Other donors include Board of Trustees Chair Robert (Bob) Daleo, GABELLI ’72, and Linda Daleo; Trustee Fellow Emerita Kim Bepler; Trustee Emeritus Robert E. Campbell, GABELLI ’55, and Joan Campbell; Trustee Fellow Thomas Salice, GABELLI ’82, and Trustee Susan Conley Salice, FCRH ’82; former Trustee Stephen J. McGuinness, GABELLI ’82, ’91, and Anne McGuinness; Trustee Brian MacLean and Kathy MacLean, both FCRH ’75; Brian Kelly, LAW ’95; and former New York City Mayor Michael R. Bloomberg.
The center will feature many spaces with naming opportunities. Among the high-profile spaces in the new building are the fitness center, arcade, career services space and special events space. When refurbished, the original building’s main dining room, ballroom, and student affairs suite will be available as well.
A Positive Financial Picture
The bulk of the funding for the project will come from a loan that the University will take on through a bond offering via the Dormitory Authority of the State of New York.
Martha K. Hirst, senior vice president, CFO, and treasurer, noted that Fordham is able to do this in part thanks to the University’s solid financial footing. Last month, for instance, global rating agency Standard & Poor upgraded its outlook on Fordham from negative, which it issued in 2017, to stable, and affirmed its “A” long-term rating on outstanding bonds. The University previously borrowed $212 million in 2008 via bonds for the construction of the new Law School building; Hirst said it continues to be the best way to finance big projects.
A Focus on Students
Jeff Gray, senior vice president for student affairs, said the new campus center will dramatically increase the ability of the University to deliver the services and spaces that students need to thrive.
“We have clearly outgrown the current campus center over the years, and it’s going to bring online a lot of exciting new spaces that will improve the quality of life for all our students,” he said.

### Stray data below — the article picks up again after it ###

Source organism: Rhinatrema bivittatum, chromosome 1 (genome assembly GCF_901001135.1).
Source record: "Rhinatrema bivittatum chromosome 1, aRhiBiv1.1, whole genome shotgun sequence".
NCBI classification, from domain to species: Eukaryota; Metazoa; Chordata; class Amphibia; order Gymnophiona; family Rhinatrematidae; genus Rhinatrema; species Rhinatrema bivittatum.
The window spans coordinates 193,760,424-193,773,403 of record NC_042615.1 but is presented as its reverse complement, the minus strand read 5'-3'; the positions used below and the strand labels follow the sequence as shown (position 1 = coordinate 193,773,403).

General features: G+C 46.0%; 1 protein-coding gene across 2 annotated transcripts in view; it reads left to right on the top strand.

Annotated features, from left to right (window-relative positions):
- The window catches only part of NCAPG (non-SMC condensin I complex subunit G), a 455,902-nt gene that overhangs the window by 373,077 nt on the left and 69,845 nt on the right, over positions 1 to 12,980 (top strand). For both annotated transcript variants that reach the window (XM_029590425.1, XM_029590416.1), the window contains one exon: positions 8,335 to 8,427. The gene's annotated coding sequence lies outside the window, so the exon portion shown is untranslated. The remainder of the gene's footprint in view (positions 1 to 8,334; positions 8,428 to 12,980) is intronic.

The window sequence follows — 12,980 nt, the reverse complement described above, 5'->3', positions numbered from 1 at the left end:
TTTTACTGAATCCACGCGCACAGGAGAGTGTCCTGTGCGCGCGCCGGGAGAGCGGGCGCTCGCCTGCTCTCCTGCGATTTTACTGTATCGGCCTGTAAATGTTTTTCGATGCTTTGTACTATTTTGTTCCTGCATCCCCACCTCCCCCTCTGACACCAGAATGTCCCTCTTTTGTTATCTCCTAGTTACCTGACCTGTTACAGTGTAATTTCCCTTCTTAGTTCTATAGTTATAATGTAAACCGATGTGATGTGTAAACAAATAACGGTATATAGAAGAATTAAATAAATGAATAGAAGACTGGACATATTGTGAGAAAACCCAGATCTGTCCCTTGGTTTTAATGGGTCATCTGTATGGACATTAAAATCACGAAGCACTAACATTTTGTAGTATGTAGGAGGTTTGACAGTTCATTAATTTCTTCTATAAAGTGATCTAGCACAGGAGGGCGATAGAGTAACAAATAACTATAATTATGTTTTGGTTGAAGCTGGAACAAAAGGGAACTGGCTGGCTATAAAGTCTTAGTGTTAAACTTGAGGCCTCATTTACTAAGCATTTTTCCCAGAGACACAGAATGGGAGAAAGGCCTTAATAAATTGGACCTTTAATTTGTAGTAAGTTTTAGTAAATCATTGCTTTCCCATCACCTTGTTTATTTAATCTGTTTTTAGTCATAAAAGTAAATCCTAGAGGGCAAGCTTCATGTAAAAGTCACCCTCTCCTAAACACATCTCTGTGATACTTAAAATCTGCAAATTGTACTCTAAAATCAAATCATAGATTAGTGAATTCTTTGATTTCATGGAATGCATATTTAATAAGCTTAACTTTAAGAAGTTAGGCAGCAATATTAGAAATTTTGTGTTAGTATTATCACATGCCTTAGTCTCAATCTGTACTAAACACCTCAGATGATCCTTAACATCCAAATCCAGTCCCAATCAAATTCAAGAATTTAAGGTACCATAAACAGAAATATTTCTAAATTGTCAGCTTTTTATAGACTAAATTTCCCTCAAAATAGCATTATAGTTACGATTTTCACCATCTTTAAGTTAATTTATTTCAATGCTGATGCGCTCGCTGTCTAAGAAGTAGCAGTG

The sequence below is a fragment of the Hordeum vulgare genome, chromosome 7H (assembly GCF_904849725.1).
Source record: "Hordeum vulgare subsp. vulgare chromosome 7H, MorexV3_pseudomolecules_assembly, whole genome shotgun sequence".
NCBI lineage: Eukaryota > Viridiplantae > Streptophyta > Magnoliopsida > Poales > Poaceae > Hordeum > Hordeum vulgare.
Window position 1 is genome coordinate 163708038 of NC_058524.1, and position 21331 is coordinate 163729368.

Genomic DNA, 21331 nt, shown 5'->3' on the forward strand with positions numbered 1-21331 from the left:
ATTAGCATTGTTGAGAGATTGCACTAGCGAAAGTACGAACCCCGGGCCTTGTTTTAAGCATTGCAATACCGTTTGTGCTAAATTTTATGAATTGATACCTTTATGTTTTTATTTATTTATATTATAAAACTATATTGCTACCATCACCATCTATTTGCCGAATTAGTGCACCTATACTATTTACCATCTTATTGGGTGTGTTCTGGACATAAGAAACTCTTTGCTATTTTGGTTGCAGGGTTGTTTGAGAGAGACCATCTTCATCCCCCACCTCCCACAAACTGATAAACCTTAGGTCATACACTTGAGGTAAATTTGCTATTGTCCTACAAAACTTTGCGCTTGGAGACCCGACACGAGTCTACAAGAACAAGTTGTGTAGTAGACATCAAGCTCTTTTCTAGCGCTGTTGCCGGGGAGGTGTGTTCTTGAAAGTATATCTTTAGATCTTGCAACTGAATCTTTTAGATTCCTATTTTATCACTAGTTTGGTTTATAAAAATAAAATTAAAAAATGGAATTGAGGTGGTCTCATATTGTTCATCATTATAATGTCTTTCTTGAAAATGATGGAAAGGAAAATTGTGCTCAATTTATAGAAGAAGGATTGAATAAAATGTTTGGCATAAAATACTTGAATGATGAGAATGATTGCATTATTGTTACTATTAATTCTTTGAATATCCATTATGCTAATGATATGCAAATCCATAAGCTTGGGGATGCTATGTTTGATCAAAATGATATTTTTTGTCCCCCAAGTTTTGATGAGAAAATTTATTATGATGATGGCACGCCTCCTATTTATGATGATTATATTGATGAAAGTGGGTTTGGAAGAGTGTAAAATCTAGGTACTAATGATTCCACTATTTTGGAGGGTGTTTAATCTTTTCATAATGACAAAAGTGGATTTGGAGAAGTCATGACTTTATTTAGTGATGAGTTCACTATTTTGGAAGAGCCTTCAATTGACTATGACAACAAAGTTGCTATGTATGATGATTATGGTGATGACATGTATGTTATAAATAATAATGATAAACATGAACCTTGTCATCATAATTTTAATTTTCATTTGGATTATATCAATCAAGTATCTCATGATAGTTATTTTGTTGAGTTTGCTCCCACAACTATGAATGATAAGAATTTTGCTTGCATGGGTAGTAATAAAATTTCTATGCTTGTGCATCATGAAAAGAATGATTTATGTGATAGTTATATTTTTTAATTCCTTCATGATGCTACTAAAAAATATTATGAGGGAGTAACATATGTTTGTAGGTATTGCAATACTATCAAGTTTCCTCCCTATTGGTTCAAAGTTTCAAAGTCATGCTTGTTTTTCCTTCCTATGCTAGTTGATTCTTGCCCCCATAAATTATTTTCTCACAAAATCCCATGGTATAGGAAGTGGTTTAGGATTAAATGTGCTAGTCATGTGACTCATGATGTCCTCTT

He noted that in recent surveys of students at Rose Hill, 60% indicated that current student club and programming spaces are inadequate for their needs, which is not surprising given that the center was built to accommodate just 2,500 undergraduates total, 850 of whom lived on campus at the time. Today, 3,500 students live on campus, another 1,000 live in off-campus housing, and another 2,000 commute to campus. The new campus center will be a place where all of these students can come together to socialize and collaborate.
For a preview of the benefits to come, Gray pointed to the 2016 renovation of the garden level of the Lincoln Center campus’ 140 W. 62nd Street.
“There’s a retail dining facility there that’s very popular; there’s a large community lounge where students gather, study, and meet; there’s dedicated space for student clubs; and dedicated space for important student services, like the dean of students, student involvement, health services, counseling, and career services,” he said.
“They’re all located in that hub, and that’s had a very palpable, positive impact on the quality of life for our students at Lincoln Center. We hope to achieve some of the same benefits at Rose Hill on a larger scale.”
Studies have shown that the longer a student remains on campus and in an academic mindset, the greater their chances are for academic growth and success, Gray said, noting that student retention is a key priority for the University. The new campus center at Rose Hill, he said, will be designed to give students a better sense of place outside the classroom.
In addition to dining, fitness, student lounge, and career services spaces, Gray said he expects that students will benefit greatly from the improved office spaces for departments such as Campus Ministry, the Center for Community Engaged Learning, and the Office of Student Involvement, which supports student clubs and activities.
“Those services are certainly central to our mission and what we do, and I think all of those things have the net effect of improving the overall student experience for the students,” he said.